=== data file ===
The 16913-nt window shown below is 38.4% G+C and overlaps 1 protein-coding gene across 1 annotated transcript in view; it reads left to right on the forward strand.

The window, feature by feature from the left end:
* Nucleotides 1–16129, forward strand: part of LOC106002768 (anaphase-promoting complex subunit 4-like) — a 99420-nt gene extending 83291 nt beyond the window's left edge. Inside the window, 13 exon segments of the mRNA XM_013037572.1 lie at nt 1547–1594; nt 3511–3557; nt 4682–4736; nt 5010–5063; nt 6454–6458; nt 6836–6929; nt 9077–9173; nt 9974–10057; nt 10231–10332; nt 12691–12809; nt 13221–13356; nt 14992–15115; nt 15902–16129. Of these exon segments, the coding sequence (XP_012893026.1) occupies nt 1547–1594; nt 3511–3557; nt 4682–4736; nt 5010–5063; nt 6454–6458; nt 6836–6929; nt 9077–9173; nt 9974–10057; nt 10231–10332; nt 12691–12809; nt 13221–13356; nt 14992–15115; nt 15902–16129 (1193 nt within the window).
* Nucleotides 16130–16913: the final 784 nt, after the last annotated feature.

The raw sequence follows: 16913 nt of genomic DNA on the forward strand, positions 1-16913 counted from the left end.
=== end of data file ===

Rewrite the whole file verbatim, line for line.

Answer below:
The 16913-nt window shown below is 38.4% G+C and overlaps 1 protein-coding gene across 1 annotated transcript in view; it reads left to right on the forward strand.

The window, feature by feature from the left end:
* Nucleotides 1–16129, forward strand: part of LOC106002768 (anaphase-promoting complex subunit 4-like) — a 99420-nt gene extending 83291 nt beyond the window's left edge. Inside the window, 13 exon segments of the mRNA XM_013037572.1 lie at nt 1547–1594; nt 3511–3557; nt 4682–4736; nt 5010–5063; nt 6454–6458; nt 6836–6929; nt 9077–9173; nt 9974–10057; nt 10231–10332; nt 12691–12809; nt 13221–13356; nt 14992–15115; nt 15902–16129. Of these exon segments, the coding sequence (XP_012893026.1) occupies nt 1547–1594; nt 3511–3557; nt 4682–4736; nt 5010–5063; nt 6454–6458; nt 6836–6929; nt 9077–9173; nt 9974–10057; nt 10231–10332; nt 12691–12809; nt 13221–13356; nt 14992–15115; nt 15902–16129 (1193 nt within the window).
* Nucleotides 16130–16913: the final 784 nt, after the last annotated feature.

The raw sequence follows: 16913 nt of genomic DNA on the forward strand, positions 1-16913 counted from the left end.